Paul Volcker has two words for the people who say the new banking-sector rule that bears his name is going to wreak havoc on the financial system: "Not so."
The former Federal Reserve chairman on Monday submitted a long response to critics of the so-called Volcker Rule, the controversial section of the Dodd-Frank financial-reform act that prohibits banks from trading with their own money. The goal of the rule is to help keep the Too Big to Fail set from taking on so many big risks that they blow up the global economy. Again.
Monday was the last day for banks, economists, investors and other observers to tell the government what they think about the Volcker Rule. There have been plenty of pro-Volcker comments, but lots of anti-Volcker comments, too.
The arguments of the anti-Volcker set fall into four broad categories, according to Volcker:
First, that big risks to the financial system aren't being created by commercial banks trading with their own money, also known as "proprietary" trading.
Second, that trading in some markets, like municipal bonds, will become more difficult, possibly raising costs for investors.
Third, that U.S. commercial banks won't be able to compete as well with foreign banks.
And fourth, that "the proposed regulation is simply too complicated and costly."
"My short answer to each of these objections is: 'not so,'" Volcker wrote.
Here's the anti-Volcker argument, and Volcker's response, to each:
About the first argument, that proprietary trading by commercial banks is not really all that risky, Volcker says that's pure hogwash. All one has to do is look at the global financial crisis of 2008 to see the evidence.
"The recent years of financial crisis have seen spectacular trading losses in large commercial and investment banks here and abroad operating on an international scale," Volcker wrote, "with various loss estimates for major international commercial and investment banks ranging to hundreds of billions of dollars."
He also says that the risks of proprietary trading include more than the destruction of the global economy. It also creates a pernicious culture of greed that puts profit ahead of customers.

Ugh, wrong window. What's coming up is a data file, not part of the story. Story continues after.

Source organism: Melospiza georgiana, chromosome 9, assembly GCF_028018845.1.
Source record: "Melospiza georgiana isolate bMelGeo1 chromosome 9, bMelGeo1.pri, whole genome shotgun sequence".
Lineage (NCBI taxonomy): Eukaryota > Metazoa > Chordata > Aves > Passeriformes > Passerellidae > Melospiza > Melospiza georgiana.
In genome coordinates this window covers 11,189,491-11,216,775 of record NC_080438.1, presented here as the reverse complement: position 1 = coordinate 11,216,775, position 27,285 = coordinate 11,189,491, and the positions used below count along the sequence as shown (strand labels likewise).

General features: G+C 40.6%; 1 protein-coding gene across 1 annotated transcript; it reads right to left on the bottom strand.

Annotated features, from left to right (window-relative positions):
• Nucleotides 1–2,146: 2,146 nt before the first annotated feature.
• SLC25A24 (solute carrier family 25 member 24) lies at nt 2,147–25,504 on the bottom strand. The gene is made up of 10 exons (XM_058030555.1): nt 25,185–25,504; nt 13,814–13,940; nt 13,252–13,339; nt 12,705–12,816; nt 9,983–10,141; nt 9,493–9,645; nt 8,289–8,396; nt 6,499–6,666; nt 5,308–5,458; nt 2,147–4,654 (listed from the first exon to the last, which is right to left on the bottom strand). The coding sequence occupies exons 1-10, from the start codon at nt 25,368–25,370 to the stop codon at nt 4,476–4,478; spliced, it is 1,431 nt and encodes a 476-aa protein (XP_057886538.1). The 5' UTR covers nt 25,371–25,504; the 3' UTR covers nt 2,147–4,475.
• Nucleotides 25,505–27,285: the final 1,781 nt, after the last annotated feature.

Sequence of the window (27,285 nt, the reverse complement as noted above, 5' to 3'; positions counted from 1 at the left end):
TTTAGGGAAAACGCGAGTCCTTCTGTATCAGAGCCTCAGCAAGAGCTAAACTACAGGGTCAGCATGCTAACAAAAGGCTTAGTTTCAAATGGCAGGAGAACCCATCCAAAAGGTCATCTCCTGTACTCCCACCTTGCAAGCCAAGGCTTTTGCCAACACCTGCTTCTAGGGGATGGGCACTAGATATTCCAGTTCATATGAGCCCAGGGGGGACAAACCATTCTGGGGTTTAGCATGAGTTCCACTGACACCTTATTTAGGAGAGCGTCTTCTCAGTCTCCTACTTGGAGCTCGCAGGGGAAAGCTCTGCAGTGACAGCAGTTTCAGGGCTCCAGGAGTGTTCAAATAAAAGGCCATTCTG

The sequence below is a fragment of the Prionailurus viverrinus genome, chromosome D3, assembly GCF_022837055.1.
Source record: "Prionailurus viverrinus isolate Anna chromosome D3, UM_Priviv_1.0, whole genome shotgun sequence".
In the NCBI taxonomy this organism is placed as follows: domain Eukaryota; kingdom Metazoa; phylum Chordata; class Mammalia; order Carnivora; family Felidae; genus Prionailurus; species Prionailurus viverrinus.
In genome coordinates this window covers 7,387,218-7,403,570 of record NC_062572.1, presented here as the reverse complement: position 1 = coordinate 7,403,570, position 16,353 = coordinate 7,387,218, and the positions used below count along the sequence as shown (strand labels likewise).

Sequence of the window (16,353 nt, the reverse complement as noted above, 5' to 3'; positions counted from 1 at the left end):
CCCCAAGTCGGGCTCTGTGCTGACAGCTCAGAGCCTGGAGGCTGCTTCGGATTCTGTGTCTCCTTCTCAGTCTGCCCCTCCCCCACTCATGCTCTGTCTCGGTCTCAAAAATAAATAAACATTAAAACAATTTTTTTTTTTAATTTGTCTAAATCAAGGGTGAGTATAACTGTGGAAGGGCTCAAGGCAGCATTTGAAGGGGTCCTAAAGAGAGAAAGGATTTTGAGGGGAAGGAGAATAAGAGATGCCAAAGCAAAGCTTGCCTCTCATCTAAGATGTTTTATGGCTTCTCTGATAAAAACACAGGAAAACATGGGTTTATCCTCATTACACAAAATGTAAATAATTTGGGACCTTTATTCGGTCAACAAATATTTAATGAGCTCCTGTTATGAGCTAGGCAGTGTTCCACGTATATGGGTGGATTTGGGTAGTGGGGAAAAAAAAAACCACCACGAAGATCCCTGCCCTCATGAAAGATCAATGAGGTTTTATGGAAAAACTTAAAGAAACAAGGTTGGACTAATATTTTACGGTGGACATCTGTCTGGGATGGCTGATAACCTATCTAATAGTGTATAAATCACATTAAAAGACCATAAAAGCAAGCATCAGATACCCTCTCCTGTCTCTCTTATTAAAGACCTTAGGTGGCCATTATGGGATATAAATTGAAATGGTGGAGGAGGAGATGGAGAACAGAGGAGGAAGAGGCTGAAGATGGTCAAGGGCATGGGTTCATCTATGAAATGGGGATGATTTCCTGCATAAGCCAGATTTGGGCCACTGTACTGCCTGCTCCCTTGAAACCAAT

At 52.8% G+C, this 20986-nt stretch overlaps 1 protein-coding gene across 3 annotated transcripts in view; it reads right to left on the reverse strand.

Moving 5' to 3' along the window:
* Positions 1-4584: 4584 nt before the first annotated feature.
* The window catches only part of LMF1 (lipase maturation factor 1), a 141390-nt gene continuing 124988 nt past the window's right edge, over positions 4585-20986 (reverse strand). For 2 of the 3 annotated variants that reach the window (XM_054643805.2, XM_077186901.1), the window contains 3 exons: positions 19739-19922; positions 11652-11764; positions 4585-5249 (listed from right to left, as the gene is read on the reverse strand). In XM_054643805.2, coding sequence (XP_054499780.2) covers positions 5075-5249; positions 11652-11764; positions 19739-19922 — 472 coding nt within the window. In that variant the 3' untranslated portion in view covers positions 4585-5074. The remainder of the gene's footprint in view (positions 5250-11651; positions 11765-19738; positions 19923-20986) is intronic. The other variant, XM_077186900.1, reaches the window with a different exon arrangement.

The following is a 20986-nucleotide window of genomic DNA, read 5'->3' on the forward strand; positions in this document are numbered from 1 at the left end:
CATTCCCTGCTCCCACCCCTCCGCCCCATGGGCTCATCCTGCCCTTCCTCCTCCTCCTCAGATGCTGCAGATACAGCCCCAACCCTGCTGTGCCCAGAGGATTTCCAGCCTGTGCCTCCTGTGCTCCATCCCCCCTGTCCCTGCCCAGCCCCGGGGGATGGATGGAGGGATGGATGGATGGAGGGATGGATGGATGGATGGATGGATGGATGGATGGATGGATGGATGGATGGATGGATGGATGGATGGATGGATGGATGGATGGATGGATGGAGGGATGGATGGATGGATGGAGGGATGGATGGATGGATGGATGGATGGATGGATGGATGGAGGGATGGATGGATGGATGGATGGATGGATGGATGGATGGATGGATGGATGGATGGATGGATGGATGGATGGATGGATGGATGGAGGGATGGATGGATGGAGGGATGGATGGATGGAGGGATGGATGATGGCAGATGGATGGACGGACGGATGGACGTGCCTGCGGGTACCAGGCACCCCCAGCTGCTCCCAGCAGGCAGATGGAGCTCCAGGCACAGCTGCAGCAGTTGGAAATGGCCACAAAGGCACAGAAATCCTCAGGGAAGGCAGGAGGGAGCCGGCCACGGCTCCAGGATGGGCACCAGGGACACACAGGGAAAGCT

"Can one group of employees be so richly rewarded, the traders, for essentially speculative, impersonal, short-term trading activities while professional commercial bankers providing essential commercial banking services to customers, and properly imbued with fiduciary values, be confined to a much more modest structure of compensation?" Volcker asks. "The result is to undermine the financial services industry as a service industry."
Volcker doesn't take much issue with the assertions of the second argument, that the Volcker Rule will make it harder to trade some instruments.
For example, Alliance Bernstein, in its comments on the Volcker Rule, wrote that a prohibition on proprietary trading will raise costs for investors, create uncertainty and increase market volatility.
Volcker asks, in effect, "so what?"
Trading was arguably never easier than in the years leading up to the financial crisis, he points out, and the result was a financial crisis.
"At some point, great liquidity, or the perception of it, may itself encourage more speculative trading, even in longer-term instruments," Volcker writes. "Presumably conservative institutional investors are tempted to turn over positions much more rapidly, at the expense of careful analysis of basic values."
As for the third anti-Volcker argument, that U.S. banks won't be able to compete with foreign banks, Volcker also calls this, essentially, hogwash. Banks will be judged on the services they provide, not their ability to gamble with the house money.
"Deposit and payment facilities, the providing of credit, and asset management – these are the substance of commercial bank customer services," he writes. "Does anyone really think that institutions with highly leveraged proprietary trading will lure this business from solidly capitalized, U.S. banks focused on serving customers?"
Volcker has much less to say about the fourth anti-Volcker complaint, that the rule will make life too complicated and expensive for banks. He essentially concedes the point that it will indeed make life more complicated and more expensive for banks, but says we need to balance that cost against the cost of, you know, blowing up the global economy.
-- Bonnie Kavoussi and Marcus Baram contributed to this story.